Nov 03 2007

Has airport security improved?

Published by under Security

As a frequent flyer within Europe one takes notice of the increased and changed security activities due to the unprecedented events of 11 September 2001. Although there has been an increase in the level of security at many airports, the question is still if all airports have made the proper changes.

Let’s take Sweden’s largest airport, Arlanda, Stockholm, as an example and compare it with for example Heathrow Airport, London, UK. The fist thing that one notice at Heathrow is that you are informed that it can take up to 30 minutes to pass through the security controls. At Arlanda the LFV Group Swedish Airports and Air Navigation Services has in their contract with G4S (former Falck Security) stated that the maximum time to pass through the security area should be 5 minutes.

I have often passed through Heathrow airport with my notebook during the last 10 years and I have been numerous times been asked to turn on the notebook so that the security personnel could verify that it’s working system I’m carrying around and not a dummy. At Arlanda the only ask you to open up the notebook so that they can check that there is a keyboard (or what ever they’re looking for), but nothing about turning on the system to see if it actually works. Actually I’ve never been asked to turn on the notebook at a Swedish airport at all.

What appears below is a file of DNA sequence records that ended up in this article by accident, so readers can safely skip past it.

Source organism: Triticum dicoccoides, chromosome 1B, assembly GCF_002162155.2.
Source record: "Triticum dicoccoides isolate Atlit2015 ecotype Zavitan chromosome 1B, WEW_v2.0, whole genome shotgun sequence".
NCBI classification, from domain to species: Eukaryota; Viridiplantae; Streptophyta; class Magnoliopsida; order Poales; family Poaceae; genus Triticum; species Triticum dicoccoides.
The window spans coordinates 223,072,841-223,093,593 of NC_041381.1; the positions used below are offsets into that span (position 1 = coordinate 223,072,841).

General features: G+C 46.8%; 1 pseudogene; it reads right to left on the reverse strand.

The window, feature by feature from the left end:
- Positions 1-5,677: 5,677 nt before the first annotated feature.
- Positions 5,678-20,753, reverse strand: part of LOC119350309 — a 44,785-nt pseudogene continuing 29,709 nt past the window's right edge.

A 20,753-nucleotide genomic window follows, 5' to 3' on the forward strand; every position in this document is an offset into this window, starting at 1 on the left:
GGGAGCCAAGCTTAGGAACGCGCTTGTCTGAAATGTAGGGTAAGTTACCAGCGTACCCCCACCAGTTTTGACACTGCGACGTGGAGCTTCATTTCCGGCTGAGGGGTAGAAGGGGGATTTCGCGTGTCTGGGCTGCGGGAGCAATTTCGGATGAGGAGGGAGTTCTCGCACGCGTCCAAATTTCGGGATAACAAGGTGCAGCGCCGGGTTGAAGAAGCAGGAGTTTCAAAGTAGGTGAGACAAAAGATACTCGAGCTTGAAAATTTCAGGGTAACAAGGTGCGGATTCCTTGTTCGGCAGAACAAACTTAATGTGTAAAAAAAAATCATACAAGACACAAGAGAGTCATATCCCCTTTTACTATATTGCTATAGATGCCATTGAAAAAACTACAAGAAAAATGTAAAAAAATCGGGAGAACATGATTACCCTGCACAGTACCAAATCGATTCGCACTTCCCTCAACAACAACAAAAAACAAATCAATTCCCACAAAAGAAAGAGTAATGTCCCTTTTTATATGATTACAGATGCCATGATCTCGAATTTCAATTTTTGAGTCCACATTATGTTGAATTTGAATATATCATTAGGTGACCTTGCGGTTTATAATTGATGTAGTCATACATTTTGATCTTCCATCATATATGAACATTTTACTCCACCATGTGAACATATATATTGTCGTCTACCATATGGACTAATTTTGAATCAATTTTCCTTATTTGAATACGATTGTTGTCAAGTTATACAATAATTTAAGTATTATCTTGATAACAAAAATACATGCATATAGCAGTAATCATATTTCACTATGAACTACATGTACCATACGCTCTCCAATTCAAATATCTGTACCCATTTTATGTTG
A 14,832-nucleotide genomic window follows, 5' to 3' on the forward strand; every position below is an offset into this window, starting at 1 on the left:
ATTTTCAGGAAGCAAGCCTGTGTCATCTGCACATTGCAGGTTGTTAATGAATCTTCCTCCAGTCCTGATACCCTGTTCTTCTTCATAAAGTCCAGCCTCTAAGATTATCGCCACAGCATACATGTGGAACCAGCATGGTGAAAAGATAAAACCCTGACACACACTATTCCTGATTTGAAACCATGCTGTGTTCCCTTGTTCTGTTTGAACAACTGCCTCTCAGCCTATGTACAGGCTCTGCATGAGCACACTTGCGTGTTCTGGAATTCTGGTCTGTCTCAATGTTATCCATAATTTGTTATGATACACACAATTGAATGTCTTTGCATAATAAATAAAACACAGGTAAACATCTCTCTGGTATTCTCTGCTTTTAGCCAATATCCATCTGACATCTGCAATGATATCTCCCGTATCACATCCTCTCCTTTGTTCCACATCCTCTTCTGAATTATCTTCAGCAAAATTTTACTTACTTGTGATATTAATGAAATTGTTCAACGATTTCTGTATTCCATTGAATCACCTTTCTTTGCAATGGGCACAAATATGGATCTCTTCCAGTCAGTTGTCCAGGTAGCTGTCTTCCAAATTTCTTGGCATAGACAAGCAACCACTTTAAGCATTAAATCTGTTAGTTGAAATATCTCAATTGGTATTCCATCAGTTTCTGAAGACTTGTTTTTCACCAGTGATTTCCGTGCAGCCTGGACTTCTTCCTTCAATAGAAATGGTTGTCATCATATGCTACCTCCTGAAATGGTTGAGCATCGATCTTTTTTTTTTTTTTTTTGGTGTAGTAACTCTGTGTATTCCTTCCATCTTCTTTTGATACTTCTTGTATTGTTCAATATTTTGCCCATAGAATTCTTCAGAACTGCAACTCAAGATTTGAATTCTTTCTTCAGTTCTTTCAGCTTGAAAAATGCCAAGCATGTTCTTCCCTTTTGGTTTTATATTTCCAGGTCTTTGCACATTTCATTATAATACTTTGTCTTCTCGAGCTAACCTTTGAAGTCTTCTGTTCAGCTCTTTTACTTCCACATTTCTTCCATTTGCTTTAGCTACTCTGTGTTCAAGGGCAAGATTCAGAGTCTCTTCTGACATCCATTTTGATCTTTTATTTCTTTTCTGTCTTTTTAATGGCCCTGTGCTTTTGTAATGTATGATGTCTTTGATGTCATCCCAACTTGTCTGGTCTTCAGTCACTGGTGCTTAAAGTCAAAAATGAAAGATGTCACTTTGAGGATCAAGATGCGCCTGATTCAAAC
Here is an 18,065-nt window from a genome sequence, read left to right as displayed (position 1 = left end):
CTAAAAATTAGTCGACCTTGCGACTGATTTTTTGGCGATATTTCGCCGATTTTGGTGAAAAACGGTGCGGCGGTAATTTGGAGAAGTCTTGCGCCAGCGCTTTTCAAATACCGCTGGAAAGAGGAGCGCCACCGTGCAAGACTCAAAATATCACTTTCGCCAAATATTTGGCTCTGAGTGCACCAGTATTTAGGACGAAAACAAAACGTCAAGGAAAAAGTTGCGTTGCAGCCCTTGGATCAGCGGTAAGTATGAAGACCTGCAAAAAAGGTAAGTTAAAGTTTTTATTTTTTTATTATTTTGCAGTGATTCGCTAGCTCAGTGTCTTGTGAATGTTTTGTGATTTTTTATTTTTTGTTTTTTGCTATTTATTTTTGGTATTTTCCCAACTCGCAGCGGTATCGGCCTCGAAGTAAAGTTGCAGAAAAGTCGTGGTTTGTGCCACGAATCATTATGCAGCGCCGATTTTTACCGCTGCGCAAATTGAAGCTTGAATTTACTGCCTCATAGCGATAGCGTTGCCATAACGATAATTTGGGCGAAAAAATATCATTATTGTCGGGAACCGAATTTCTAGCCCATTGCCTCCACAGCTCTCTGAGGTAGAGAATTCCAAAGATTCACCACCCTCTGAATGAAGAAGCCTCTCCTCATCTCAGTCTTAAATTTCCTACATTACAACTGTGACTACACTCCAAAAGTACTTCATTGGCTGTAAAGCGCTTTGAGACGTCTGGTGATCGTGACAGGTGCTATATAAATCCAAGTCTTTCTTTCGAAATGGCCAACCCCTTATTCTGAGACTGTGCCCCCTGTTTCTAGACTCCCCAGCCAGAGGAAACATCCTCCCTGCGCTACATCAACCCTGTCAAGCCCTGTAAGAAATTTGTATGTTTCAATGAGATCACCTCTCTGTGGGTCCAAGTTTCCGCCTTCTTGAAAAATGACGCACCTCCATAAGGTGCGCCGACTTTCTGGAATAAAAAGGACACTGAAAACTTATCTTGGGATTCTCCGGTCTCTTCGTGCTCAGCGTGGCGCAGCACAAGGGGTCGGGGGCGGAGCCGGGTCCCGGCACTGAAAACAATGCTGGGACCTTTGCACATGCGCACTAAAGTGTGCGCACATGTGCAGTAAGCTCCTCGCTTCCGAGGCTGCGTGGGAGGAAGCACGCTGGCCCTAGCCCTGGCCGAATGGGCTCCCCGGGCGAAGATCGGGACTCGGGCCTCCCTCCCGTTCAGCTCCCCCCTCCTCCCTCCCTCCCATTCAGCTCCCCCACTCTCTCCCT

Shoes and belts that usually have some kind of metal and of course usually trigger the metal detectors have to be removed and x-rayed at Heathrow. At Arlanda you might be asked to unbuckle the belt to check that you’re not hiding anything, but that is more an exception than a rule.

During 2005 there were a number of incidents at Arlanda where both knifes and bomb bags, IED (Improvised Explosive Device), where missed out in the security controls; controls made by LFV Group. Both LFV Group and G4S got loads of unwanted media cover due to that both organisations was proven not to take the security activities seriously enough. An anonymous employee with G4S Security also went out in the Swedish press and informed that they during one day made 20 random securities check of hand luggage but in their internal reports wrote that performed 130 security checks just to fulfil the contract with LFV Group. Other anonymous G4S employees has reported that they have been informed an hour before when security checks would be performed by LFV Group.

Either has LFV Group and G4S not learned anything from earlier negative media coverage or it’s just that they have tighten up the information that could leak out to the media really hard. Since when travelling via any of the Swedish airports the security checks sometimes feels a bit random. So far Sweden haven’t had any major incidents. But, there is clearly a need for improvements at the Swedish airports.

Kim Haverblad

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